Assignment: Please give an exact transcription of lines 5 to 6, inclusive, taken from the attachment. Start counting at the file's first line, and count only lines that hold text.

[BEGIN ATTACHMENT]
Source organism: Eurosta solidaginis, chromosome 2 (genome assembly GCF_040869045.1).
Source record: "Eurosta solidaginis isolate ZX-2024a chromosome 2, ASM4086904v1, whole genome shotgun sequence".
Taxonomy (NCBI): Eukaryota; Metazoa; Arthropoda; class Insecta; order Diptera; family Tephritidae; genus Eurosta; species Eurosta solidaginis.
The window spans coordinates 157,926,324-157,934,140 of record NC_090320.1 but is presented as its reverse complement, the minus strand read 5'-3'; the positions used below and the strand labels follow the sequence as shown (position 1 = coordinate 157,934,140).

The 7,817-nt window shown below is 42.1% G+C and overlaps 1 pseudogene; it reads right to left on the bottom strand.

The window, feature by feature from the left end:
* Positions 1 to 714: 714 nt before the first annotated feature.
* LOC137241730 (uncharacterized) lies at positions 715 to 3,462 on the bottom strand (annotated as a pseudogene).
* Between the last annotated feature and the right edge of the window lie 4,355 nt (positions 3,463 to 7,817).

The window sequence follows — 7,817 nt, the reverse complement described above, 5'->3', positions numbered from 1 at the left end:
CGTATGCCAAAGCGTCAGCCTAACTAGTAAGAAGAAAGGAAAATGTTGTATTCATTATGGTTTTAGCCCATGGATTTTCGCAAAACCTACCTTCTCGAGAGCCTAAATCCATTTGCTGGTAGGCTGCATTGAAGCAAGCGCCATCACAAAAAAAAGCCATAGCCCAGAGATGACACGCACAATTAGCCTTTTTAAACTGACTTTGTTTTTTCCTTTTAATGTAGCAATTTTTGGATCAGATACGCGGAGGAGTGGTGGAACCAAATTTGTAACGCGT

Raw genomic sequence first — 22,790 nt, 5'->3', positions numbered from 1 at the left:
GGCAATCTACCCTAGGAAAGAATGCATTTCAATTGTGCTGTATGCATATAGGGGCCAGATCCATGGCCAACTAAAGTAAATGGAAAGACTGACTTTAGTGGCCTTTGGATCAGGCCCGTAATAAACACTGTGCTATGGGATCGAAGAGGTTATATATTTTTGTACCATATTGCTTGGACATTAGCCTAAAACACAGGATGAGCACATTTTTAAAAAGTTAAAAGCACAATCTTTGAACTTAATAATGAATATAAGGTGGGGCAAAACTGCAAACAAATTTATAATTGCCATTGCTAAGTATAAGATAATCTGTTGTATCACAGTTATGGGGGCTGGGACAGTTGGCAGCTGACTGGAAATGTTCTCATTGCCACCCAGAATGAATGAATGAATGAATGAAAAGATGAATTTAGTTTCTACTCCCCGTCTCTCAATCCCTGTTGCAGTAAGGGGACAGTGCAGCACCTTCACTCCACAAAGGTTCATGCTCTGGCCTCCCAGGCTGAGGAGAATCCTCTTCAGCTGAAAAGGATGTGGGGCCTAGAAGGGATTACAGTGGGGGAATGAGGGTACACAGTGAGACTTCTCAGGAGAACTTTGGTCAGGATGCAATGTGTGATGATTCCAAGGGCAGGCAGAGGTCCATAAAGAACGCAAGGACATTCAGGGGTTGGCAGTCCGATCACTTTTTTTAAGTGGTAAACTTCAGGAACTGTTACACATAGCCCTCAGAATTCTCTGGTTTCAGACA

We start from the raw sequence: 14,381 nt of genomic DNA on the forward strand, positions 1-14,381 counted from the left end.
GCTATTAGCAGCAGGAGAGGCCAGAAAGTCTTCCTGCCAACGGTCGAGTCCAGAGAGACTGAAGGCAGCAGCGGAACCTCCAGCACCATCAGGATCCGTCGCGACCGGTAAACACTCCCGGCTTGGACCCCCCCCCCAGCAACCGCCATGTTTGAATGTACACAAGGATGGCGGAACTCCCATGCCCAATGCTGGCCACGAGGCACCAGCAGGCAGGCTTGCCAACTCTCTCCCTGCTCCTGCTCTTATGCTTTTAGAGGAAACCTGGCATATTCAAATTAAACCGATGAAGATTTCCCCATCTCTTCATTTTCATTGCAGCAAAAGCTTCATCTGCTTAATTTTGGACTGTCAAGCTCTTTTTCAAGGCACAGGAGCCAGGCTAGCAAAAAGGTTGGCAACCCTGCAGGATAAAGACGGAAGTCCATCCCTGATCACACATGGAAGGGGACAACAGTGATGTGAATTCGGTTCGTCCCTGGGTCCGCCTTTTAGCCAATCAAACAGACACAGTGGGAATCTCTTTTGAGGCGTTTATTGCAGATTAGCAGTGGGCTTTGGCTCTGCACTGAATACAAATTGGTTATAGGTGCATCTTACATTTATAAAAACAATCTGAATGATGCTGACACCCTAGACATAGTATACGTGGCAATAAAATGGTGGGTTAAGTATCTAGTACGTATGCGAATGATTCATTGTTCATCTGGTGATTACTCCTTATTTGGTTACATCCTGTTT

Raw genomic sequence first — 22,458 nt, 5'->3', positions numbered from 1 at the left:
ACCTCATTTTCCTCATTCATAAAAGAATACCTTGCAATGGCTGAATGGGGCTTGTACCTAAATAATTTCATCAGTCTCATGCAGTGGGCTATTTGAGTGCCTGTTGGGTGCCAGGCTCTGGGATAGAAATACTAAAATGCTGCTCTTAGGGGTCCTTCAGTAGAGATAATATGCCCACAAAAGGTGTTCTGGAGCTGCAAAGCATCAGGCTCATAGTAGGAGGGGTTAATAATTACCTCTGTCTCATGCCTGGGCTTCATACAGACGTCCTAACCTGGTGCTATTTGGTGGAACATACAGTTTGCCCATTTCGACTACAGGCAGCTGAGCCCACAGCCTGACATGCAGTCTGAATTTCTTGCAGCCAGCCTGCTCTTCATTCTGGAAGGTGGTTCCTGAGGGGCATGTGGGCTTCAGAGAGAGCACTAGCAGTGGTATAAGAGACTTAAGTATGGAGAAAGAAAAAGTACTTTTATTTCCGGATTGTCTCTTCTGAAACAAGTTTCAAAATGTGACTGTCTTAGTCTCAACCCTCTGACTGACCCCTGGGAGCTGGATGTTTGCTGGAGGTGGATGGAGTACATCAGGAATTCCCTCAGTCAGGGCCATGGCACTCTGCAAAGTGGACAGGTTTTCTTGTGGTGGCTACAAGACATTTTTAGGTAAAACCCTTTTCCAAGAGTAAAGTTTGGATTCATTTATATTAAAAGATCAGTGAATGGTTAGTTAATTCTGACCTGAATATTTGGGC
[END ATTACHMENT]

The 7,817-nt window shown below is 42.1% G+C and overlaps 1 pseudogene; it reads right to left on the bottom strand.

The window, feature by feature from the left end: